No doubts a .22 is lethal, but it's really just a heart/CNS hit that'll kill, it won't turn your organs to pulp like a decent centrefire. I've killed a lot of different things with a .22, and I've seen a boar take two 3" slugs, then get dropped by a .22.
Didnt wanna start a thread over it but when I charge up my piston valve a tiny bit of air leaks out my barrel ,, I was thinking something on my sealing face
Sort of haha. You're questioning my statement a lot more than it was intended to be
I just meant that more people are being killed by airguns than you would think; it's not freakin' difficult to wait for your mate to clear the range before shooting. Maybe the media is just reporting on these events more than they used to so it seems like people being killed by airguns is a new problem.
That's the totality of my statement, it has nothing to do with media perception of dangerous activities that aren't actually so dangerous when compared to other things nor did I intend it to be a comment on the rate of firearm/air gun deaths in NZ compared to the rest of the world
Hahaha, that was great! I actually watched the trilogy last month for the first time since they were released, I thought it was pretty awesome but the last hour of the third film always ruins it a bit. Still have no idea how Peter Jackson convinced a Hollywood studio to invest all that money, film it in NZ, film the trilogy simultaneously, and start production three years before the first film would come out.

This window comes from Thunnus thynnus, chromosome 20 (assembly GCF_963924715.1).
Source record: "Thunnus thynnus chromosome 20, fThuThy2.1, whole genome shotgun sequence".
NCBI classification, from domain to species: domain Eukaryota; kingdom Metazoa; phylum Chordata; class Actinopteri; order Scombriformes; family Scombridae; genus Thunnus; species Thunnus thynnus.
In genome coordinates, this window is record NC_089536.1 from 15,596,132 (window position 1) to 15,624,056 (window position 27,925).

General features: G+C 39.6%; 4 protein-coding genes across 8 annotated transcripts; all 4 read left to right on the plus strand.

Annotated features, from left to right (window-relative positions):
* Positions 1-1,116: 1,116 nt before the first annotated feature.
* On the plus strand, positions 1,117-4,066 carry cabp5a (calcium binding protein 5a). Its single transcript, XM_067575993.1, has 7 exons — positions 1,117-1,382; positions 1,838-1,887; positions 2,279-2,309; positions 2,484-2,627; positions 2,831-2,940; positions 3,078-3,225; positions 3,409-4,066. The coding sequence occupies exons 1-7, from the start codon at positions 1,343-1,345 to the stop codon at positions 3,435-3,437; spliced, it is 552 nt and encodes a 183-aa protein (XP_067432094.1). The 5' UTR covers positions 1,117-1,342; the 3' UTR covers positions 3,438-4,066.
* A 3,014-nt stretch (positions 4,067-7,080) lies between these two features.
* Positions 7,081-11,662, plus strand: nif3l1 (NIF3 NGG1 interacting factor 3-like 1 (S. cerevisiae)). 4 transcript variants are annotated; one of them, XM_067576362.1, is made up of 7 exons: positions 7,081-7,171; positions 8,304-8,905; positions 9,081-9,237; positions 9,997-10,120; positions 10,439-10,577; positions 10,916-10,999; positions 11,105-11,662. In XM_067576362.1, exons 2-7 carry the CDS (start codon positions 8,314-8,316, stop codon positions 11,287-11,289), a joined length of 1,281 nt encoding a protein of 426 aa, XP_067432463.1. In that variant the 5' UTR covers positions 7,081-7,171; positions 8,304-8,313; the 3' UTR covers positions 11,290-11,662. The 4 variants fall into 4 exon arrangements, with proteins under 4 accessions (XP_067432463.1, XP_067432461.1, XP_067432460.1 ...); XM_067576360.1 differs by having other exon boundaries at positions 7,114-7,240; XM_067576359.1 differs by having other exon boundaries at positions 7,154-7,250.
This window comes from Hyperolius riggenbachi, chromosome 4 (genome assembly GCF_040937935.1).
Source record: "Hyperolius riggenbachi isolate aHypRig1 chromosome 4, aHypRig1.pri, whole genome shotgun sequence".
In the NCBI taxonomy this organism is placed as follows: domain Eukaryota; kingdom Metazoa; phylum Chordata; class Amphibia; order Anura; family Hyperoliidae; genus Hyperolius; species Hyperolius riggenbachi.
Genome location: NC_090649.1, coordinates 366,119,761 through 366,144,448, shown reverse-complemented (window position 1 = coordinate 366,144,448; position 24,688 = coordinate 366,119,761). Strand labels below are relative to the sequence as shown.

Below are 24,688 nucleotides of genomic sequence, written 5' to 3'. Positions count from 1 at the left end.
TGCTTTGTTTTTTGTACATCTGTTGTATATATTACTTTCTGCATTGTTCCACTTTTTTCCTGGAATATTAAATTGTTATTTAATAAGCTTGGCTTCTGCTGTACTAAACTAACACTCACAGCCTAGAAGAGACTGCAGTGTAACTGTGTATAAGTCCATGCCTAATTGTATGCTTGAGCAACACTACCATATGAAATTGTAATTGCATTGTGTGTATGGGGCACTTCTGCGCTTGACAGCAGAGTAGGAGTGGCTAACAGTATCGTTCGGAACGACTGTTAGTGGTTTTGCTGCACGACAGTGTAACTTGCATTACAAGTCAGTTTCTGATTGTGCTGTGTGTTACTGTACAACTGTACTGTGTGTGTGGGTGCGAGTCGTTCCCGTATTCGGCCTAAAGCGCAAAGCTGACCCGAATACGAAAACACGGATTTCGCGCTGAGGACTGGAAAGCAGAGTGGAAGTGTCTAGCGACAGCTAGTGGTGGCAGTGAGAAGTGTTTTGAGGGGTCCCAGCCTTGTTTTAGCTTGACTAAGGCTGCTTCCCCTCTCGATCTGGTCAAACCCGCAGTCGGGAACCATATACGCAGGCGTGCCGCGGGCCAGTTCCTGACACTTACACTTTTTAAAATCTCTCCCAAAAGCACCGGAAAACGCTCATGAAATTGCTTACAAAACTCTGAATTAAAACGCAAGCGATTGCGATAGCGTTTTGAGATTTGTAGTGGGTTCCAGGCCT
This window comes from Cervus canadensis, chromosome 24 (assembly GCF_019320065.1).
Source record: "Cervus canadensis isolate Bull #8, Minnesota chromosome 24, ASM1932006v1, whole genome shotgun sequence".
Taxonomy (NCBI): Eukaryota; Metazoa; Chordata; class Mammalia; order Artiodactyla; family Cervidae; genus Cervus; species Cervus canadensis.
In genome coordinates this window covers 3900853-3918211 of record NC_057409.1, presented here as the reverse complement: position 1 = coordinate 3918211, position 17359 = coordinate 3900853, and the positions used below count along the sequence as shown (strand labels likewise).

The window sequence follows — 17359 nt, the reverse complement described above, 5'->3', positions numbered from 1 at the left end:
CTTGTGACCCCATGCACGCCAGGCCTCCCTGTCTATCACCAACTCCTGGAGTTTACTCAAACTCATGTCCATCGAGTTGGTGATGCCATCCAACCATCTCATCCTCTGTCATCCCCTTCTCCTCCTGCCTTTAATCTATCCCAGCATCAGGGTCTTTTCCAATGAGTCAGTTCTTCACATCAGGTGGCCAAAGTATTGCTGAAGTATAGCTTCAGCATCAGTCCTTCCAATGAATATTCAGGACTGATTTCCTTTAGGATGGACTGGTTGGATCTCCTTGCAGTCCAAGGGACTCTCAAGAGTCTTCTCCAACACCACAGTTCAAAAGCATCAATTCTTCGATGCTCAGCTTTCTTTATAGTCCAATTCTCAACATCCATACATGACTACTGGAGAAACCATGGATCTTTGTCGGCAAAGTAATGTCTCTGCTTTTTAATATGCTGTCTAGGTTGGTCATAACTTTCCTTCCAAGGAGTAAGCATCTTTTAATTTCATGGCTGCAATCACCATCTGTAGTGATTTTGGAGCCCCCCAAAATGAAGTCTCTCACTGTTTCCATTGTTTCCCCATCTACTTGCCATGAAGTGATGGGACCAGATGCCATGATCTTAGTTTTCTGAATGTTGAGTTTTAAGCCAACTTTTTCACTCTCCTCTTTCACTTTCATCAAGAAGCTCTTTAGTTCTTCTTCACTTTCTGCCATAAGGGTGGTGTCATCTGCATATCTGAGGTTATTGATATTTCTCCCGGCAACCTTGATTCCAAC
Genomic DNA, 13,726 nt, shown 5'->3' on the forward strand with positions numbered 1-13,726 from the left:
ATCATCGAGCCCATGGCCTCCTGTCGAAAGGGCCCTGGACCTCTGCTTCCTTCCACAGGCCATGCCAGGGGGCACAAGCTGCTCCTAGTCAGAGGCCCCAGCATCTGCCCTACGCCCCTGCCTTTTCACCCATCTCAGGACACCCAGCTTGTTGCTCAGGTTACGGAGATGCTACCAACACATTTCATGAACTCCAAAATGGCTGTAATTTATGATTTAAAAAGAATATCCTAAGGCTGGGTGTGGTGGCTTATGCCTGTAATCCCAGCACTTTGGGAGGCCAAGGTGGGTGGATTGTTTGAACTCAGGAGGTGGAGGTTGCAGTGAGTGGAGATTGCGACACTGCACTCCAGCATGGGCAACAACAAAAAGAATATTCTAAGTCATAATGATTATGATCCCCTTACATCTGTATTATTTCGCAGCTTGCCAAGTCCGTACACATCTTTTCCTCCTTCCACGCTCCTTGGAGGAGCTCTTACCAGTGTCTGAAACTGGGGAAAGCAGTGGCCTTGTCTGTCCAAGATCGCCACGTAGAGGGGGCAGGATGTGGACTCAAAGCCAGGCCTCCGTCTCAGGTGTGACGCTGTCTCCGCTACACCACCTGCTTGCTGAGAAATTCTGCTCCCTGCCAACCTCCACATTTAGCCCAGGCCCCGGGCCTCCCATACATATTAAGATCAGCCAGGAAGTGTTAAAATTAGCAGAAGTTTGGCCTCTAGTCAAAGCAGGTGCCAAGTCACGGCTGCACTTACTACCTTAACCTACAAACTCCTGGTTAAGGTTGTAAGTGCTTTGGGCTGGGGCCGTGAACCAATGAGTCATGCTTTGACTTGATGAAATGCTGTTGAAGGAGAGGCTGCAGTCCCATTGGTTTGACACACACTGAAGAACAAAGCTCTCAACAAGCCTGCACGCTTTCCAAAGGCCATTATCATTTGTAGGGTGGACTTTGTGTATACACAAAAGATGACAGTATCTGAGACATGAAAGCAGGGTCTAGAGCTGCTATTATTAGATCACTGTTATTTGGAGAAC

Definitely not a new problem, I think most of it stems from the perception that airguns are low powered and therefore not that dangerous, leading to more nonchalance to safety practices which would be respected with firearms.
Unfortunately media hysteria leads to knee jerk reactions, what happened in Scotland is a good case in point.
http://www.dailyrecord.co.uk/news/polit ... nts-878242
These things happen because this rhetoric is allowed to be effective... because we live in a feminised society!
hehe sorry for "jumping the gun", I've been conditioned to respond in this thread with a flurry of vitriol and statistics
They're all pretty well done I love the renaming of the cast, reminds me of Charlie Brooker's rechristening of the gladiators here
Michael Hutchence! lol
... because nerds with relatively high paying jobs and no social life have high disposable income
Air gun owners will need licence in Scotland. Is your example of media hysteria an example in itself due to the misleading headline?